Periodontal Disease and Pregnancy
Pregnancy causes several hormonal changes in your body. There can also be a change in the health of your mouth. An increase in estrogen and progesterone alter the way that your gum tissue reacts to the presence of plaque and oral bacteria. This change increases your risk for developing pregnancy-related gingivitis and periodontal disease. At Fusion Dental Specialists, we can help you to manage the health of your mouth to maintain your health, and your baby’s health, throughout the duration of your pregnancy.
Pregnancy Related Gingivitis
When plaque, a sticky substance that collects on your teeth throughout the day, and oral bacteria build up in your mouth, they irritate your gum tissue. In response, your gums become red and inflamed and bleed when you brush or floss, a condition known as gingivitis. With the increase in estrogen and progesterone during pregnancy, many women develop gingivitis, often as early as the second month of pregnancy. If gingivitis goes untreated, it only gets worse. Your gum tissue pulls away from your teeth, leaving pockets that bacteria fall into. The bacteria attack your periodontal ligaments and jawbone, weakening them.
How Periodontal Disease Affects Your Baby
Periodontal disease doesn’t just affect you. It also affects your unborn baby. Bacteria under the gum line can enter the bloodstream, and travel throughout the body, causing issues everywhere it goes, including the uterus. In the uterus, bacteria can trigger the production of chemicals known as prostaglandins, which have been linked to preterm labor. Periodontal disease has also been linked to low birthweight.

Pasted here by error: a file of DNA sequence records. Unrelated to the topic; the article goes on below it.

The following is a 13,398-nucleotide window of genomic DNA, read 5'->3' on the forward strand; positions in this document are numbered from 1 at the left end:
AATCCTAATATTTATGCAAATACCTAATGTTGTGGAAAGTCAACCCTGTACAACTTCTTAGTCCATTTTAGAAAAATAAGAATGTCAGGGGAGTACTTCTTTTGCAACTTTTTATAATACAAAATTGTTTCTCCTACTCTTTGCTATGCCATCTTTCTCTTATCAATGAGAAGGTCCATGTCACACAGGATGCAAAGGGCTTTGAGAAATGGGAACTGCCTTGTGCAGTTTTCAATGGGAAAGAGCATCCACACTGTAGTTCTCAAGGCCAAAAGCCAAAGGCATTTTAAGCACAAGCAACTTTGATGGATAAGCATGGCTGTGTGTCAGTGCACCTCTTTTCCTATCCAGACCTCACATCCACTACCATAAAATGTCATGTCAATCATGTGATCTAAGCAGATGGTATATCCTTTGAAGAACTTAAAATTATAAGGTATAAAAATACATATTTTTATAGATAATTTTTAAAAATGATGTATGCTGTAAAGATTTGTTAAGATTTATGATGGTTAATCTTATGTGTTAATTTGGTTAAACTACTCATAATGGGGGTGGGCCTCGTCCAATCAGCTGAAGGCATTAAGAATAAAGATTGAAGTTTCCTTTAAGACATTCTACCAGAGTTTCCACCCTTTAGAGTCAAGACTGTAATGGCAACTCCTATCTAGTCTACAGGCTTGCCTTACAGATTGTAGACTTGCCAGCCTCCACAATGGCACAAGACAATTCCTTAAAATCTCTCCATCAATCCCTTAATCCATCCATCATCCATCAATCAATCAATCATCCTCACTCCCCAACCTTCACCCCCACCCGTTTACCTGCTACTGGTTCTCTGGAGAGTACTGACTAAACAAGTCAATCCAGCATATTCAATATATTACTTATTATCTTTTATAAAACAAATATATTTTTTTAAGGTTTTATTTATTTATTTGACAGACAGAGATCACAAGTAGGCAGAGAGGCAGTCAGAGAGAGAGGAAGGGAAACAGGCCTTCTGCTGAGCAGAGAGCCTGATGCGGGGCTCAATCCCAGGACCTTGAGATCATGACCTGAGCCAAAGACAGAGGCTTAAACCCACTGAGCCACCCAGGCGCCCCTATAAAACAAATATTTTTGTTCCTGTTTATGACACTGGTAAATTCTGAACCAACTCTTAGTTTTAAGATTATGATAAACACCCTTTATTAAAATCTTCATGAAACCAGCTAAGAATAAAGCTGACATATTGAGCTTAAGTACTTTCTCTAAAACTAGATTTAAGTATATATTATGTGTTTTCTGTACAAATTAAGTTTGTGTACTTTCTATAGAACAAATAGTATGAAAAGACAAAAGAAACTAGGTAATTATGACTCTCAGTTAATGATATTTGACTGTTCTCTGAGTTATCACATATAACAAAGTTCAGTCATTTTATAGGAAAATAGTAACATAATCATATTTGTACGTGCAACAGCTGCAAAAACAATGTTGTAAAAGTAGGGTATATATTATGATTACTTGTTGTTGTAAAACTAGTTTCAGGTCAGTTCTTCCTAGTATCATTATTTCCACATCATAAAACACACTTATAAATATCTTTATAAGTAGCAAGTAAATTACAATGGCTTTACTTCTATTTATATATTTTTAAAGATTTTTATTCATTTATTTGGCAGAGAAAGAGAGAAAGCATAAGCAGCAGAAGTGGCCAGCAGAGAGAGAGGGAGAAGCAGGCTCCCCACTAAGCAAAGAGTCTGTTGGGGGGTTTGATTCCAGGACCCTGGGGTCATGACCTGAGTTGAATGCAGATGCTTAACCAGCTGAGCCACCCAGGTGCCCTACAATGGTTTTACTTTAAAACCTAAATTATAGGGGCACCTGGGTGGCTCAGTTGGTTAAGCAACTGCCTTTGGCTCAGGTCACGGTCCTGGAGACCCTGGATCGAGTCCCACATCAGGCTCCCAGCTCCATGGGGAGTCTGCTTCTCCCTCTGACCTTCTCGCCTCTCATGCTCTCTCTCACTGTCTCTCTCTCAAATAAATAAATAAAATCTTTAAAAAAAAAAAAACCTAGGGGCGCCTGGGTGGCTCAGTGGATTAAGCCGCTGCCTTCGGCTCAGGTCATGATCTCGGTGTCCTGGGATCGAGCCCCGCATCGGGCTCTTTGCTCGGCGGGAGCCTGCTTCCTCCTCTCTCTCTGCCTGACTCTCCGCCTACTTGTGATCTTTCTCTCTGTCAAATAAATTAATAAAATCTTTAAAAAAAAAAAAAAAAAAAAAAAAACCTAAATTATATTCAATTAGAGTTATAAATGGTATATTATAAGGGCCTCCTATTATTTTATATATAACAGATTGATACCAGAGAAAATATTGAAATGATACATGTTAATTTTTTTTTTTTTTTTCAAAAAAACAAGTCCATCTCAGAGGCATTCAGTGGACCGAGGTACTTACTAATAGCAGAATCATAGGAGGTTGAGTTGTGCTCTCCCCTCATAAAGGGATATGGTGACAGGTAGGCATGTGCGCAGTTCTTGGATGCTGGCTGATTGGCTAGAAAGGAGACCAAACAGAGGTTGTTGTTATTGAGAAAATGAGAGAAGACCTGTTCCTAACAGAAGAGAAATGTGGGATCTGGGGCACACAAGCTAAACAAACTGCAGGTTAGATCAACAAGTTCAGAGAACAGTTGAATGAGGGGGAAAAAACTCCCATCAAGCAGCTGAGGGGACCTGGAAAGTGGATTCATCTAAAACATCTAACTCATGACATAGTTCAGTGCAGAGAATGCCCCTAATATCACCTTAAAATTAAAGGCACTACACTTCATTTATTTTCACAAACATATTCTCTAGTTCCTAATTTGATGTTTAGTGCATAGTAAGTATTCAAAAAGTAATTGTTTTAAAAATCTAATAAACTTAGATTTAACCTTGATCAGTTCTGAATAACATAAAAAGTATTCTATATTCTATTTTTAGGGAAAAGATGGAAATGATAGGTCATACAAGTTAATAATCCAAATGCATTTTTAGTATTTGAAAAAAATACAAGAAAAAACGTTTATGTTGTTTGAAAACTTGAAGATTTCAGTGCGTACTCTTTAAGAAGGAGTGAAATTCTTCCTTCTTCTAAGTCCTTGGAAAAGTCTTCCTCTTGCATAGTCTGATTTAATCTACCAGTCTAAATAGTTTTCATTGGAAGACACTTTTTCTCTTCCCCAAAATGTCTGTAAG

Preventing Periodontal Disease
You can prevent gingivitis, and therefore periodontal disease, by brushing at least twice a day and flossing at least once every day. A healthy, well-balanced diet can help to keep your gums in good shape. Vitamins C and B12 are particularly good for gum health. Moreover, of course, regular dental cleanings and exams can help to spot any issues at the earliest stages so you can take action to prevent them from getting worse.
Along with an increased risk of gingivitis, pregnant women are also an increased risk for developing pregnancy tumors, or non-cancerous growths that develop between the teeth as the result of inflamed tissue becoming irritated. For the most part, these tumors can be left alone and will disappear after the birth of your baby. However, if they are causing you severe pain, and interfering with your ability to eat, brush and floss, we can remove them.
Should you avoid any dental procedures while pregnant?
Regular cleanings and exams can, and should, be done at any point in your pregnancy. Any non-emergency procedures should wait at least until your second trimester. X-rays should be limited to emergency situations. If you are faced with a dental emergency, treatment should be sought no matter what trimester you are in, but it is important that you communicate with your obstetrician, especially if you require anesthesia or medication. If you are planning on a cosmetic procedure, these should be postponed until after your baby’s birth. Some may need to be postponed longer if you plan to breastfeed.
If you are pregnant or planning to become pregnant, getting a dental exam and cleaning is important, for both your health and the health of your baby. Contact Fusion Dental Specialists today at (503) 653-9517 to schedule your appointment.